Monday, September 29, 2008
Is God in This Place or Not? A Sermon on Exodus 17:1-7
Yesterday I preached this with the help of a fabulous liturgist, who not only preached the "Moses" monologue... he ad-libbed great portions of it, making it so. much. better. than what you see here.
God is good.
“Is God In This Place or Not?”
September 28, 2008
Have you ever noticed how different people’s memories can be of the same exact event? I first realized this when I was in my 20’s. I was talking to my mother about my childhood… maybe it was after my son was born, and we were sharing our experiences as mothers of small children. My mom mentioned to me her warm memories of those times when I became frightened in the middle of the night, and crawled into bed with her and my dad. She remembered how she would sing me to sleep.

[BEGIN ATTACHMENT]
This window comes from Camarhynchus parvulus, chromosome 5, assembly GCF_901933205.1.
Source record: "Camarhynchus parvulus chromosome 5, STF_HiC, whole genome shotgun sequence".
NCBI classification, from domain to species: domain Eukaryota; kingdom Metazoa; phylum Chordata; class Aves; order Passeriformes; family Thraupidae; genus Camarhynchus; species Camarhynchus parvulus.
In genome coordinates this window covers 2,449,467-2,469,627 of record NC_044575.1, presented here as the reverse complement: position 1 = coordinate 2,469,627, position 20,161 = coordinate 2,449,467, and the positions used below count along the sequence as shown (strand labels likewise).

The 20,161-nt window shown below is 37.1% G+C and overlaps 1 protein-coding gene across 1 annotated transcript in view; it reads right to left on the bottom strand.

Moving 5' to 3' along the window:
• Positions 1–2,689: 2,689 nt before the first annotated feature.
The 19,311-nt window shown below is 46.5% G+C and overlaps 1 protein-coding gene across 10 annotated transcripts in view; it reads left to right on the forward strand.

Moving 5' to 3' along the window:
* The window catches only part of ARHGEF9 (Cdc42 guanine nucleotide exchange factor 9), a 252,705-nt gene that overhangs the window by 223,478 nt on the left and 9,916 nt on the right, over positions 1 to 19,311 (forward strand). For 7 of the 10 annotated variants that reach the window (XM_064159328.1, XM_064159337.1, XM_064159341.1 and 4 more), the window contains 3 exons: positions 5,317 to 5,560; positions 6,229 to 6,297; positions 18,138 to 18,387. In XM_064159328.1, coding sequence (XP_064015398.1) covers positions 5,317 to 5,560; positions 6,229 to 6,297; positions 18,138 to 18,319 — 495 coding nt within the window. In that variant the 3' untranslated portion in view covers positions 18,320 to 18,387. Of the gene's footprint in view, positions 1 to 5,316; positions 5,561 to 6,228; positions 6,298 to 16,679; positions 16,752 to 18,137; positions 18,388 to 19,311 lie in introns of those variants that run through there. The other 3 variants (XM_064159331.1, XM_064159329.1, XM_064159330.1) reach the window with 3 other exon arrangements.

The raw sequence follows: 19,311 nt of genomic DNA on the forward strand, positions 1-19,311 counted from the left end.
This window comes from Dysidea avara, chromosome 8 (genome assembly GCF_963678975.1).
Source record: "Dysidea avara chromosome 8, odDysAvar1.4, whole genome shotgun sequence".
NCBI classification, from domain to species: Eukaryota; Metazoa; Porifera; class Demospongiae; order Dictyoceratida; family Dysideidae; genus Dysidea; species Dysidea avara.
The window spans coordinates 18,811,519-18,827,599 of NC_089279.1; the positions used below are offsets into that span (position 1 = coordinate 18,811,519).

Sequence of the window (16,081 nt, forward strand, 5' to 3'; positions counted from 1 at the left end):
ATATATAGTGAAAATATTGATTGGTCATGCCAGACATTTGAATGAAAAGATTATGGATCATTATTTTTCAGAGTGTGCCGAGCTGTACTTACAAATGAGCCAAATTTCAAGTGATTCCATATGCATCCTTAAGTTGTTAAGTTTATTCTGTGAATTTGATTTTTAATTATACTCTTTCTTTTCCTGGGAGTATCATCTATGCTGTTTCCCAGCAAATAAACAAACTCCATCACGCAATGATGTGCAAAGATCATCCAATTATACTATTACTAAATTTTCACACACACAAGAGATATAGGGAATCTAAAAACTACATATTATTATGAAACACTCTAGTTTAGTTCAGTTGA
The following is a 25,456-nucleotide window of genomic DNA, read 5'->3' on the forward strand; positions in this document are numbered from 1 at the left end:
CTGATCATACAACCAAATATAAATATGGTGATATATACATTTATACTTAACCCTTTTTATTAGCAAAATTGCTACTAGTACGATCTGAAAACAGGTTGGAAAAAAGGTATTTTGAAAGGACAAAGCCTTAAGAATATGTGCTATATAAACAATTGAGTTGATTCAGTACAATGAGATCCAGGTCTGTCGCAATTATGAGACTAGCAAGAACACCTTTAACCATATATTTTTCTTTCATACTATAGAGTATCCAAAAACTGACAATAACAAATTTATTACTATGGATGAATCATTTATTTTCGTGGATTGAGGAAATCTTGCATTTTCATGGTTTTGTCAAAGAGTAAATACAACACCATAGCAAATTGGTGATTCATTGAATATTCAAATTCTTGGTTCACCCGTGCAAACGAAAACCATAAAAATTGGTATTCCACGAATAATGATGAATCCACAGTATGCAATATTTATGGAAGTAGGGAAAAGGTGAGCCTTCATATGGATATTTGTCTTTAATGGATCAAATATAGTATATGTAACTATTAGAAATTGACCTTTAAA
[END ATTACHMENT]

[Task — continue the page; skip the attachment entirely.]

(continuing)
You are my sunshine, my only sunshine.
You make me happy when skies are grey.
You’ll never know, dear, how much I love you!
Please don’t take my sunshine away.
As she told me the story I could see that, for my mom, this was a memory as sweet as any she could conjure about my childhood. Well, I remembered what she was talking about, but I remembered it very differently. I remembered the second verse of the song.
The other night, dear, as I lay sleeping,
I dreamed I held you in my arms.
When I awoke, dear, I was mistaken.
So I hung my head and cried.
When my mom sang that to me, I had visions of a faceless man in a trench coat carrying me down the back stairs in a brown paper bag, and stealing me. That song terrified me. Two different people. One incident. Two very different memories.